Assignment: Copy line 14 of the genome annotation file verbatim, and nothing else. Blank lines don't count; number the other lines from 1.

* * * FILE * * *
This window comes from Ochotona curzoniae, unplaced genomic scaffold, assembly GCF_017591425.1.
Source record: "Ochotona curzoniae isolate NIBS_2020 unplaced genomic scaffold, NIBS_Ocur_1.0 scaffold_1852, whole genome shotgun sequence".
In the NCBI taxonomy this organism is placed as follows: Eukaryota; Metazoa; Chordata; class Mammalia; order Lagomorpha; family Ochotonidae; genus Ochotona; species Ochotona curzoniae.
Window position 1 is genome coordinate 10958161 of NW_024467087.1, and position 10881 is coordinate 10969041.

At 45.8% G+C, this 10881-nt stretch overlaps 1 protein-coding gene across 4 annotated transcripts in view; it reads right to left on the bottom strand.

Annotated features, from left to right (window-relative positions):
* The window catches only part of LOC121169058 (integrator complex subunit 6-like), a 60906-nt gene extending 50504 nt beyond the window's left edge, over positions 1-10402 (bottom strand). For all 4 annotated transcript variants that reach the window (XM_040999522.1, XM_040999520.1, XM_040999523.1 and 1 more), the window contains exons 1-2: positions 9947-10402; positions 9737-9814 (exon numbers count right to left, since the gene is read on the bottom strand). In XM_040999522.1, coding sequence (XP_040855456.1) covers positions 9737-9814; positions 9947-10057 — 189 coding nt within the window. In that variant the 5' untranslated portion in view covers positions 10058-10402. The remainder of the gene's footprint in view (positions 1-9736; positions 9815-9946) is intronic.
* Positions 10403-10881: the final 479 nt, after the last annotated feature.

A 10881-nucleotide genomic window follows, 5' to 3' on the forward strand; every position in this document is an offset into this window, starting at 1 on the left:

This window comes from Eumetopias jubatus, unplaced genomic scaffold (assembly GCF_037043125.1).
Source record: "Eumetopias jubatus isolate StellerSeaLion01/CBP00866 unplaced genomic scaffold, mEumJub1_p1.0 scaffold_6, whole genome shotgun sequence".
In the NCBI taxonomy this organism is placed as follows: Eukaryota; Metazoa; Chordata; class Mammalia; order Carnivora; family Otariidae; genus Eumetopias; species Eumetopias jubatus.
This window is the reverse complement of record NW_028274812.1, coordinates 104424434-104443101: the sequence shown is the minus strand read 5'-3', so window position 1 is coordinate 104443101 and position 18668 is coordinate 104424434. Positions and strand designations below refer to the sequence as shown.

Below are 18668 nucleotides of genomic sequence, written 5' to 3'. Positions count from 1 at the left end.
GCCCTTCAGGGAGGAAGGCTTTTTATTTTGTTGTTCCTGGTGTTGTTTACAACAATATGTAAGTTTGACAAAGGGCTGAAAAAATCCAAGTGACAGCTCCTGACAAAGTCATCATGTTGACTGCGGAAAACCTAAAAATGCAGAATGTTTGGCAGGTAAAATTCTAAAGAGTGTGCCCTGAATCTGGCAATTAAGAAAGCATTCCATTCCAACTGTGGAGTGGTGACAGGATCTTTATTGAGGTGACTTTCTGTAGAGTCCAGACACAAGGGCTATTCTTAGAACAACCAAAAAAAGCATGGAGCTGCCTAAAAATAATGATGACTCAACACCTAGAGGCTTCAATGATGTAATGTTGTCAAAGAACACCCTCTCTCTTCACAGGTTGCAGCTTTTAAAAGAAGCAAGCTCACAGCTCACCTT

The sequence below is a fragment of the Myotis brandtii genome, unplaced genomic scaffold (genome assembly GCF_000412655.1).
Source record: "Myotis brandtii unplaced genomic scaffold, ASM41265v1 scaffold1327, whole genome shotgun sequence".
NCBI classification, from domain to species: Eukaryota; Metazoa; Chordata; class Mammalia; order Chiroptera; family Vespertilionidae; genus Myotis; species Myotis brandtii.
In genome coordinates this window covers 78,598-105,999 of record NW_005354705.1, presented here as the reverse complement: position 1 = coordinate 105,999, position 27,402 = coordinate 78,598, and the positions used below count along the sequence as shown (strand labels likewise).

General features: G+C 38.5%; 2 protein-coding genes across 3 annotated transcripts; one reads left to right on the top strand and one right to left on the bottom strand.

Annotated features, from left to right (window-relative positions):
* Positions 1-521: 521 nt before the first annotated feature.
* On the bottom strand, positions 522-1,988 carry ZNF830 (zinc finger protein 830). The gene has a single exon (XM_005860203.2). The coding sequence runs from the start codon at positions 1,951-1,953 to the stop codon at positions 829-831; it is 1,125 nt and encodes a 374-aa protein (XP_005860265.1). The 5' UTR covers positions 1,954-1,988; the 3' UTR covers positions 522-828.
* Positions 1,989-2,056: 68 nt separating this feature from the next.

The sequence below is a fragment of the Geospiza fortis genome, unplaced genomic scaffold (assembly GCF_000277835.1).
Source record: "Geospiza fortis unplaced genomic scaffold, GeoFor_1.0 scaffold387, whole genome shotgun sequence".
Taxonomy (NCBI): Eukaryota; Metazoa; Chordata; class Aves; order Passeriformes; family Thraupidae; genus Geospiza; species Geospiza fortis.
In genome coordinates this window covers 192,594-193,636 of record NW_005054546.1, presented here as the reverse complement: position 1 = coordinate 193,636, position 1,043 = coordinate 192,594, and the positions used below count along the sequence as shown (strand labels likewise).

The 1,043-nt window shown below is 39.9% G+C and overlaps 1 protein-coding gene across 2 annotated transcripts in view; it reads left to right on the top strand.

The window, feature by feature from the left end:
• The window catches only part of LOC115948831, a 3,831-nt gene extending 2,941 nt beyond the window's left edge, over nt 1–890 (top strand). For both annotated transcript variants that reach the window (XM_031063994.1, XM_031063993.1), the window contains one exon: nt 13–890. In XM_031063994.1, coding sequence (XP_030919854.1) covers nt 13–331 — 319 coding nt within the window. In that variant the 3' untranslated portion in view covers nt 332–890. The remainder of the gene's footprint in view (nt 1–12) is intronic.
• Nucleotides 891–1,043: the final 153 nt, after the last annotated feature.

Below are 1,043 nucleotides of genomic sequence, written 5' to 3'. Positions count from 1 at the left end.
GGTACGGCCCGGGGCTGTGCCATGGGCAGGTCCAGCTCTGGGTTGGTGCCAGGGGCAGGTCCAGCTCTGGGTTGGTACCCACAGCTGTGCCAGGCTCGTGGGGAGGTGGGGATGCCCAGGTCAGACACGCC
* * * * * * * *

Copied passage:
Below are 18668 nucleotides of genomic sequence, written 5' to 3'. Positions count from 1 at the left end.